Fairfax-based contractor SRA International’s life as a private company has been fitful so far. In its most recent fiscal year, it lowered the value of three of its four business units by about $300 million and recorded its second year of losses.

The performance is the latest reflection of the challenging environment facing contractors following a decade of growth.

The 5,600-employee SRA provides consulting services to the government, particularly in technology fields. Its work includes helping the government manage its mobile devices, handle cybersecurity and analyze intelligence.

SRA was sold in 2011 to an affiliate of private-equity firm Providence Equity Partners in a deal worth nearly $2 billion. Since then, its executives have been free to reposition a business that no longer needs to cater to the daily whims of Wall Street.

But the company is not operating entirely out of the public eye. A recent filing with the Securities and Exchange Commission shows that the contractor is facing tougher times. In the document, SRA — which voluntarily files updates because it has publicly traded debt — said that it undertook its regular assessment of whether the value assigned to the company on its books matches what it would be worth in the market.

The contractor devalued three of its four business units — the defense, civil, and intelligence, homeland security and law enforcement groups — by nearly $300 million. About $166 million of that total was related to the civil group.

The lower values reflect the decline in values for contracting firms industry-wide “as well as competitive pressures, contract award and funding delays, and uncertainty regarding U.S. federal government budgets,” SRA said in its filing.

SRA isn’t the only government contractor taking a hard look at the value of its assets. Falls Church-based General Dynamics, for instance, this year announced it had recorded a $2 billion charge for its information systems and technology group because of slowed defense spending.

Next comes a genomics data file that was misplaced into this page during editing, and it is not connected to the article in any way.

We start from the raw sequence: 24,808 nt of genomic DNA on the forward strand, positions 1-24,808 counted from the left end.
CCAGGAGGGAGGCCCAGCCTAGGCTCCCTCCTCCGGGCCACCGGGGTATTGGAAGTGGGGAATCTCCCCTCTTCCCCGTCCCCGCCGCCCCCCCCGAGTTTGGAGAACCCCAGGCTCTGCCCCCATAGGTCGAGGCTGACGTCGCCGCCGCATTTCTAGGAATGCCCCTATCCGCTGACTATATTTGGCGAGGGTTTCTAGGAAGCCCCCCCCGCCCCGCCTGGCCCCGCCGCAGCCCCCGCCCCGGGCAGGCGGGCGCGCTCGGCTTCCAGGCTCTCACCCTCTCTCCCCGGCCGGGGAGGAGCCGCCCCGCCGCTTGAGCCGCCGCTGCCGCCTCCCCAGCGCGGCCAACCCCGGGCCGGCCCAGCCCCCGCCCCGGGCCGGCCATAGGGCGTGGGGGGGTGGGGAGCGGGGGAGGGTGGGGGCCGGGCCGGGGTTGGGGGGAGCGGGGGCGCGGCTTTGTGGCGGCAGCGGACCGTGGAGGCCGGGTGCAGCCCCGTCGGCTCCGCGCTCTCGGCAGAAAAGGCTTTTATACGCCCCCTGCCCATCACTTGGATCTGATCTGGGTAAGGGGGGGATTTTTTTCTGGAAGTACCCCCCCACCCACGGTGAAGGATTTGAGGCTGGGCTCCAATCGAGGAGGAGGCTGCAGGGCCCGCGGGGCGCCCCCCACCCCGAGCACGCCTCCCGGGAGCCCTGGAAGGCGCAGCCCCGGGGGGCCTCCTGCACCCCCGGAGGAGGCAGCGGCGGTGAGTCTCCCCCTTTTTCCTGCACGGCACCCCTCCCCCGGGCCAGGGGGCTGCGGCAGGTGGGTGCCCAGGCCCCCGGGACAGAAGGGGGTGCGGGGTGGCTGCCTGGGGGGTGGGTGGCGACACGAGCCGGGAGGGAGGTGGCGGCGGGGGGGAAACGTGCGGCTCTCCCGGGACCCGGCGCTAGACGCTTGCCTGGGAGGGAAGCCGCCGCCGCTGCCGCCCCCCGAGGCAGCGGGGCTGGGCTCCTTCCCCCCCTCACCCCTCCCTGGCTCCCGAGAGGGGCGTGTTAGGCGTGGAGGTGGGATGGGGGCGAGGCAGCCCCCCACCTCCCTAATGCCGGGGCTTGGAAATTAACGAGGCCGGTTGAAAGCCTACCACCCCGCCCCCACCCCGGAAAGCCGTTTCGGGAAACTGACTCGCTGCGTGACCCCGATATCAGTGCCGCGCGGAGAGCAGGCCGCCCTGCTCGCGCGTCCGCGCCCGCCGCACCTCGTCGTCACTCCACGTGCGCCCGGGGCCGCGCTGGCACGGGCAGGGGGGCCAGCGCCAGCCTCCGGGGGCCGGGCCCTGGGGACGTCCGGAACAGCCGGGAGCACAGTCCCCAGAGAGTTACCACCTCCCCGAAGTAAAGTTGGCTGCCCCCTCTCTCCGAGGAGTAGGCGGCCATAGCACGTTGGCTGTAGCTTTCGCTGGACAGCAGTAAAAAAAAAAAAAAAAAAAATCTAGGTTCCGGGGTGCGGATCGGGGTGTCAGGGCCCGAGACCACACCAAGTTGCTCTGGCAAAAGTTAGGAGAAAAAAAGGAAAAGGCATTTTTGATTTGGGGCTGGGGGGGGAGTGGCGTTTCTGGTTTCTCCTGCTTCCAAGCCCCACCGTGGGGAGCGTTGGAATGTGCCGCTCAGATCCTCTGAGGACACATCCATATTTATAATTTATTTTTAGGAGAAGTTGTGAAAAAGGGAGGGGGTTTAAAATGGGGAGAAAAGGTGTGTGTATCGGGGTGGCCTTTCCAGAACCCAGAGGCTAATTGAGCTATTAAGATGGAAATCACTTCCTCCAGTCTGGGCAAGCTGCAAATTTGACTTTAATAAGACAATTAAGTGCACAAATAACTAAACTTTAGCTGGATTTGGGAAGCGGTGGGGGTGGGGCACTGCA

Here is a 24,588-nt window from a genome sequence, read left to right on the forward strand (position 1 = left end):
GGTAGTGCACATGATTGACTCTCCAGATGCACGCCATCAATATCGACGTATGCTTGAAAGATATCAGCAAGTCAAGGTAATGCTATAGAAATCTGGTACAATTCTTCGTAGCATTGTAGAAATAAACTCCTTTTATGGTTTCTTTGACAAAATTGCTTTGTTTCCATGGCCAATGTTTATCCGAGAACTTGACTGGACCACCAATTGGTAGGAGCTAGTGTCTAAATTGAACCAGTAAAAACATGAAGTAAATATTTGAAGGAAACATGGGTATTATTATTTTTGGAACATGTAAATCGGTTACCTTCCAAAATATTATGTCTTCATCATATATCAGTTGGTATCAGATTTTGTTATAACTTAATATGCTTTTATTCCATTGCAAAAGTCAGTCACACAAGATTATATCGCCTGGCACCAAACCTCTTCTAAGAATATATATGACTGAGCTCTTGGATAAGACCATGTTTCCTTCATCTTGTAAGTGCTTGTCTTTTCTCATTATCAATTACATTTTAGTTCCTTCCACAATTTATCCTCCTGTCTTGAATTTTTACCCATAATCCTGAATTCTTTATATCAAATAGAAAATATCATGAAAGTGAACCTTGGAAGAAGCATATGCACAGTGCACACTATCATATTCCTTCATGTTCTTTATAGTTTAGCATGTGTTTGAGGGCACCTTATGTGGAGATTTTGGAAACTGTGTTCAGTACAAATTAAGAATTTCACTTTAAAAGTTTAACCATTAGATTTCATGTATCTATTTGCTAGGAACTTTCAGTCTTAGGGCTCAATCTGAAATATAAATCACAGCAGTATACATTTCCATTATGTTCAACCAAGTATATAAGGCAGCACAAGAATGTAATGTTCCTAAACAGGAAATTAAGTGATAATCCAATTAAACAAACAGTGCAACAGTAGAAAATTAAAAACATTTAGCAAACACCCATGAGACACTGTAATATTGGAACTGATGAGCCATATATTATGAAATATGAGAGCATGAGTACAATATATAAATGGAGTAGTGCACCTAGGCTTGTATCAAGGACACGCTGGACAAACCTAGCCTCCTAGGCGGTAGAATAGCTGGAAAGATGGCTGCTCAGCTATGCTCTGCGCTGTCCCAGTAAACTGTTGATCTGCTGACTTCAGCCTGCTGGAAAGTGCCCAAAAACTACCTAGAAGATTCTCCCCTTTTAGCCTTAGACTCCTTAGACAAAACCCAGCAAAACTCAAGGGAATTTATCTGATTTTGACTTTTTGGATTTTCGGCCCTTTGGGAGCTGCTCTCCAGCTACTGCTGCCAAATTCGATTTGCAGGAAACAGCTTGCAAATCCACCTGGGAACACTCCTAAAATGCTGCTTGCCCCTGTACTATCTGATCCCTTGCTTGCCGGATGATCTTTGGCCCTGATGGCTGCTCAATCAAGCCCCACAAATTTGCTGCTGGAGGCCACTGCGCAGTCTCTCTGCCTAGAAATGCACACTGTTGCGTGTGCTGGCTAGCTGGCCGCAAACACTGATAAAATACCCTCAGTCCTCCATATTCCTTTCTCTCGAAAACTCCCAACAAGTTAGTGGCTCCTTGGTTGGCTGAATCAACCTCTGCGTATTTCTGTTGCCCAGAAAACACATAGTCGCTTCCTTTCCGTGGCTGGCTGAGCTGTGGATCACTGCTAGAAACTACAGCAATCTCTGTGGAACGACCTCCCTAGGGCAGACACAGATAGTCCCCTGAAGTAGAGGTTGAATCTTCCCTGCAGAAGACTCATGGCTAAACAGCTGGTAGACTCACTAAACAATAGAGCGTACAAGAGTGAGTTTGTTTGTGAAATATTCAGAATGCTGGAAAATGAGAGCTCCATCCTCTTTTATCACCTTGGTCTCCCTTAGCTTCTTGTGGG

Dara F. Castle, managing partner in the Washington offices of accounting and consulting firm McGladrey, said these charges are likely to be more common as the industry adjusts to spending declines.

“It’s an indication that they’ve been affected by the market conditions,” she said. “Those of us who have been in the industry have seen this pendulum swing before.”

SRA’s filing provides limited details about the charges. In a statement, the contractor said the charge “is a technical accounting measure that has no significant impact on our operations.”

SRA said it recorded a loss of $317.3 million in fiscal 2013 following a $73.9 million loss in fiscal 2012. Revenue fell to $1.51 billion in 2013, down 10 percent from $1.68 billion the previous year.

The company is in the process of remaking itself under private ownership. Shortly after Providence’s purchase, William L. Ballhaus was named chief executive. He has moved SRA from two sectors — national security and civil and health — to four business groups. The company has also made plans to move its headquarters to Chantilly to save money.

Providence is “trying to reshape this company out of the realm of public view,” said George A. Price Jr., senior equity research analyst for aerospace, defense and government services at BB&T Capital Markets. “I think it’s a tough road for everybody; SRA is in that same boat.”

SRA said it’s still seeing opportunity in the federal market, particularly in health, cybersecurity and veterans affairs.

“Long-term growth prospects are driven by the fact that IT can be used to shrink government, do more with less, and improve efficiency over the next decade of anticipated tight budgets,” the filing said.